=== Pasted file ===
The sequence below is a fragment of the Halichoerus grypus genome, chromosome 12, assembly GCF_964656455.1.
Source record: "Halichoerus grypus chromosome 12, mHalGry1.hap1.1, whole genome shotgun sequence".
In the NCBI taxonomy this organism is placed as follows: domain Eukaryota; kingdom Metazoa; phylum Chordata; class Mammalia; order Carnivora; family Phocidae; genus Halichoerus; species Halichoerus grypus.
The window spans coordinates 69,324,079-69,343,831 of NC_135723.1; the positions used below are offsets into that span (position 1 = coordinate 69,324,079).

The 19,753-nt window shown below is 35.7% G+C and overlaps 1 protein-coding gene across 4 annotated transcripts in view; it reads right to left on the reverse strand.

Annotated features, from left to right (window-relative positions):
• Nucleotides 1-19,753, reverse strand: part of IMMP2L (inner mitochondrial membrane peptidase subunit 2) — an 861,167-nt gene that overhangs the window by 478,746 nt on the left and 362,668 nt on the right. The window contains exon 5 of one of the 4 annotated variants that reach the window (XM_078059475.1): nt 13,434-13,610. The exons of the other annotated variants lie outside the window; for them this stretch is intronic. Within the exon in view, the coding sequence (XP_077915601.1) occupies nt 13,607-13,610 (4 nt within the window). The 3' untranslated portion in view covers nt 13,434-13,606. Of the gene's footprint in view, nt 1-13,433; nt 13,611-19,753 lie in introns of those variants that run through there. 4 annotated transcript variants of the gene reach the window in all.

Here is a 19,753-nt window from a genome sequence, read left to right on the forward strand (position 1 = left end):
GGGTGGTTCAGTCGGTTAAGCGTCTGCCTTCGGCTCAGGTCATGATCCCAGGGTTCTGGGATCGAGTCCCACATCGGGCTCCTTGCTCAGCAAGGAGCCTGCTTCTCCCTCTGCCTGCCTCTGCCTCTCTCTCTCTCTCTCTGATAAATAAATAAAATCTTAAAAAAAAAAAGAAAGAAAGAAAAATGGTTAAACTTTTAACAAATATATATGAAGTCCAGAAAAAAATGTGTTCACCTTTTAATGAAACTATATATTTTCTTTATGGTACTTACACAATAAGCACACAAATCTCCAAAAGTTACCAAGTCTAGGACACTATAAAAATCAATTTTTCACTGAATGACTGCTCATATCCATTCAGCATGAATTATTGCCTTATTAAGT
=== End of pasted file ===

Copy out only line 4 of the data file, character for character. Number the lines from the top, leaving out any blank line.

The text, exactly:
The window spans coordinates 69,324,079-69,343,831 of NC_135723.1; the positions used below are offsets into that span (position 1 = coordinate 69,324,079).